Now that the tsunami of punditry on the President’s inaugural address has washed over us, the main conclusion of both his fans and detractors is left standing. He was aggressive in laying out his vision and did not so much as tip his hat to finding common ground with Republicans.

The Kansas Methodist, Rev. Adam Hamilton, chosen to preach at the National Cathedral Inaugural service, lauded the president for “a gift unlike any other President we have ever had” to cast a vision. However, Hamilton’s real message to Obama seemed to be when he told PBS news hour audiences that working across the partisan aisle should be Obama’s vision. Find issues, he counseled him, where you can work together and then build on that step by step to overcome the bitter partisan divide.

What does Hamilton’s vision mean in practice? All say Republicans and Democrats may be able to come together on an immigration policy. But then, why would anyone think they could move on to cure America’s partisan divide, or even reach agreement on any other issue. Is immigration reform the vision we are looking for? Do we just drop climate change, investing in education, gun control, equal opportunity economy, among other elements of Obama’s vision?

Finding common ground with Republicans should not be the centerpiece of Obama’s vision. As Thomas Mann and Norm Ornstein told us a year ago in “It’s Even Worse Than it Looks,” America’s problem isn’t political polarization, it is the takeover of one party, the Republicans, by extremists. Those who are pushing to find consensus at all costs are elevating partisan rancor to the vision level and dignifying and validating extremism. To comment on the President’s Inaugural address, as Speaker Boehner did, that the President’s goal is to “annihilate” Republicans was a completely commonplace Republican statement―but extreme nonetheless.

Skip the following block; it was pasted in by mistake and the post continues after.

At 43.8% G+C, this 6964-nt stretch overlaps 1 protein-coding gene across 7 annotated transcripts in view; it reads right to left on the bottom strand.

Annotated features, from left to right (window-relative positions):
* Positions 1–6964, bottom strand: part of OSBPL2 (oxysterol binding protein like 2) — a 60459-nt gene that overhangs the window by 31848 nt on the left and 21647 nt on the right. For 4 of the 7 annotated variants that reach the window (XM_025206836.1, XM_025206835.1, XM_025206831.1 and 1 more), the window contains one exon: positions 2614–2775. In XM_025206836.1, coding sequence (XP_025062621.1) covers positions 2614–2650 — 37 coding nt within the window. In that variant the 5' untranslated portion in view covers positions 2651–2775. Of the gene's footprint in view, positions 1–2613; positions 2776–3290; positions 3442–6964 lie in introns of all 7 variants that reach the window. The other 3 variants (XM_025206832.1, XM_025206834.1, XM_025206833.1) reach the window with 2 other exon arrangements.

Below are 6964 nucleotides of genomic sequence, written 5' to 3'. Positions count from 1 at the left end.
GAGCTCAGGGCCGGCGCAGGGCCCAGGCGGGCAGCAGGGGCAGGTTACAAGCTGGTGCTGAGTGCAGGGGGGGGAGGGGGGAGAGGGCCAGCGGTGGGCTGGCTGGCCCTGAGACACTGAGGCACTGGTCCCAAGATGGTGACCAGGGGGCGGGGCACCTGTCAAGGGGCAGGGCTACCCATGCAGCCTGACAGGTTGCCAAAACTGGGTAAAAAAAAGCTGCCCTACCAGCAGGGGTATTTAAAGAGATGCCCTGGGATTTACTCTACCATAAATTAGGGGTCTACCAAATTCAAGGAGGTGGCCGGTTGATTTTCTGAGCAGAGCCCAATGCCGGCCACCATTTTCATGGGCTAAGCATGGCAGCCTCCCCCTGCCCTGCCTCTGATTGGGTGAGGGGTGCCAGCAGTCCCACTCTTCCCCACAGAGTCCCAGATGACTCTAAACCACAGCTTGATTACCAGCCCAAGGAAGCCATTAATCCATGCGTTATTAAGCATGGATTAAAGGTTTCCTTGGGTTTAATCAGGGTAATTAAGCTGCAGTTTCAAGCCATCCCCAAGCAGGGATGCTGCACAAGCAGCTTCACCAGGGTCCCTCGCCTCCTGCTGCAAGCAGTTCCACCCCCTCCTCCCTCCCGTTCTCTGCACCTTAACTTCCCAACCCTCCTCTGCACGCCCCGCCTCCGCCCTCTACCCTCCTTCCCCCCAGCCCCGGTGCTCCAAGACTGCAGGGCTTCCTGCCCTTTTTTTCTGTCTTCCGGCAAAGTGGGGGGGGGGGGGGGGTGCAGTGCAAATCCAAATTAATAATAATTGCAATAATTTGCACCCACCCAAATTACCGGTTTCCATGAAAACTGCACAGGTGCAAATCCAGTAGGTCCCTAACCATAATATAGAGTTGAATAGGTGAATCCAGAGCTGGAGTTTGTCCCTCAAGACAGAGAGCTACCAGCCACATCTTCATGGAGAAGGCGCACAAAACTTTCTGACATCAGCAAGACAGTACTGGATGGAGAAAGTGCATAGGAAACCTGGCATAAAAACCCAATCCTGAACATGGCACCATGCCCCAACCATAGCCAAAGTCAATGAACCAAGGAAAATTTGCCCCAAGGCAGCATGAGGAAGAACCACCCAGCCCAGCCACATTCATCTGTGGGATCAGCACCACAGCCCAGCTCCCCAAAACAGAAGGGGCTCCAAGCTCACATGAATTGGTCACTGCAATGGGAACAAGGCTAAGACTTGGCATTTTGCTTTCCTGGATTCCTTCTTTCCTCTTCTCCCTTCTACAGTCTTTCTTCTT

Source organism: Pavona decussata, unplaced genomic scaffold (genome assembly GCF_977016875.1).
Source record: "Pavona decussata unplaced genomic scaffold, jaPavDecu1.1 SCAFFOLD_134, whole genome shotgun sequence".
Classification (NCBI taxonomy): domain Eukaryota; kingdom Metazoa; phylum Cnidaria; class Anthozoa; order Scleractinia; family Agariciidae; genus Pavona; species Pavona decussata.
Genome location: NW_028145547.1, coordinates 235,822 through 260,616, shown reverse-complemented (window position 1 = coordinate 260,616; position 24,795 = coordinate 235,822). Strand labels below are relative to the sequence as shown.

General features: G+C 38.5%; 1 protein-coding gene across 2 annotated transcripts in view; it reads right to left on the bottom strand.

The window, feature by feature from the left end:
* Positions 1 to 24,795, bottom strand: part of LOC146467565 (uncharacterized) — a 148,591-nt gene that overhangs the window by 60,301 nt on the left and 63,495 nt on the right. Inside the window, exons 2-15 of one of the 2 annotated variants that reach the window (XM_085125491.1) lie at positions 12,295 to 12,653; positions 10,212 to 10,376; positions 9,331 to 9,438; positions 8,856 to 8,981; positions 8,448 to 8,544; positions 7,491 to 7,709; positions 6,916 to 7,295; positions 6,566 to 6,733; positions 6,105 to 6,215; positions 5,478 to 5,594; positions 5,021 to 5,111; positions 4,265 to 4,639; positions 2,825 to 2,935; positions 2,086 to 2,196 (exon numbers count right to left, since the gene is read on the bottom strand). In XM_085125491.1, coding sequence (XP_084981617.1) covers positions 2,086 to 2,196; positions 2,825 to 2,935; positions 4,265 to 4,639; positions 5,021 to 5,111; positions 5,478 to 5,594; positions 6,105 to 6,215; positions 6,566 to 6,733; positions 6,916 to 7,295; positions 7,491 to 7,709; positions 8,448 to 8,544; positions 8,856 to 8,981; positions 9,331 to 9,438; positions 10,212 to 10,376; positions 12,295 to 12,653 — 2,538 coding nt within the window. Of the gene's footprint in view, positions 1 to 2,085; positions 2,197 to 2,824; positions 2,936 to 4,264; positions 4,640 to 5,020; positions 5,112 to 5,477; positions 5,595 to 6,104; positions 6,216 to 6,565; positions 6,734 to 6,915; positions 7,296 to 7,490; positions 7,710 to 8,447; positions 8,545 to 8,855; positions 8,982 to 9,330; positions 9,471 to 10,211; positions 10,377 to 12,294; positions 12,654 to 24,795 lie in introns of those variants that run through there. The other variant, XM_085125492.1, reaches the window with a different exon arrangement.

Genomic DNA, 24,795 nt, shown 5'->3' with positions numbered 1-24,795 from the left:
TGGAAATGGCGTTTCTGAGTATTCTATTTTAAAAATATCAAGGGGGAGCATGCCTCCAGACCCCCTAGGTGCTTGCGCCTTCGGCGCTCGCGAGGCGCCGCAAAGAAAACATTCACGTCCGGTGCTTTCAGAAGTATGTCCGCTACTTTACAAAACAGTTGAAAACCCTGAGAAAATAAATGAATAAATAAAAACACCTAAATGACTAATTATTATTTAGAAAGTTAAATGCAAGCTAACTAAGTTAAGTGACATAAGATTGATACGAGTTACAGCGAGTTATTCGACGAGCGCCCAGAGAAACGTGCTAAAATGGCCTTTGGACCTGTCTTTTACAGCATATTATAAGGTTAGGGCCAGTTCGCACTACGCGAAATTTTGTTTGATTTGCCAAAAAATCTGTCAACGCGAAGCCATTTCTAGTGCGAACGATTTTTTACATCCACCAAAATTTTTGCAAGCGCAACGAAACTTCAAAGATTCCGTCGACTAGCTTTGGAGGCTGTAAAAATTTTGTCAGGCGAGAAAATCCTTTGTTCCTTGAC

Obama should not see his goal as finding common ground with extremists. Obama’s aggressive promotion of his vision is just that. If Republicans want to take it as aggression against them, they are wrong. He cares about his vision―not about annihilating Republicans. Republicans hate big government; they must hate politicians whose profession is mastering the art of governing. They are the last to say Obama should care more about placating partisan enemies than he does about succeeding in implementing his vision. He is prepared to leave all calls for nonpartisanship aside and go talk to the American people and get their direct support for his vision. What could be more American, more democratic?

Obama’s vision, in its whole and in its parts, should be what we are all talking about and not debating whether he has crossed some red line of the Republicans, who are so leaderless they don’t even have anyone to draw the red lines.

We must clearly separate America’s political dysfunction from a vision for America. Political dysfunction will get cured when the debate is on the vision. Honest disagreements on elements in a vision are welcomed. However, we should reject those who tell us that the President is aggressive and partisan and that his vision should placate the most extremely disaffected among us. That is not a recipe for success. Moving only where there is common ground is a recipe for disaster.
— Elizabeth Spiro Clark

Advertisements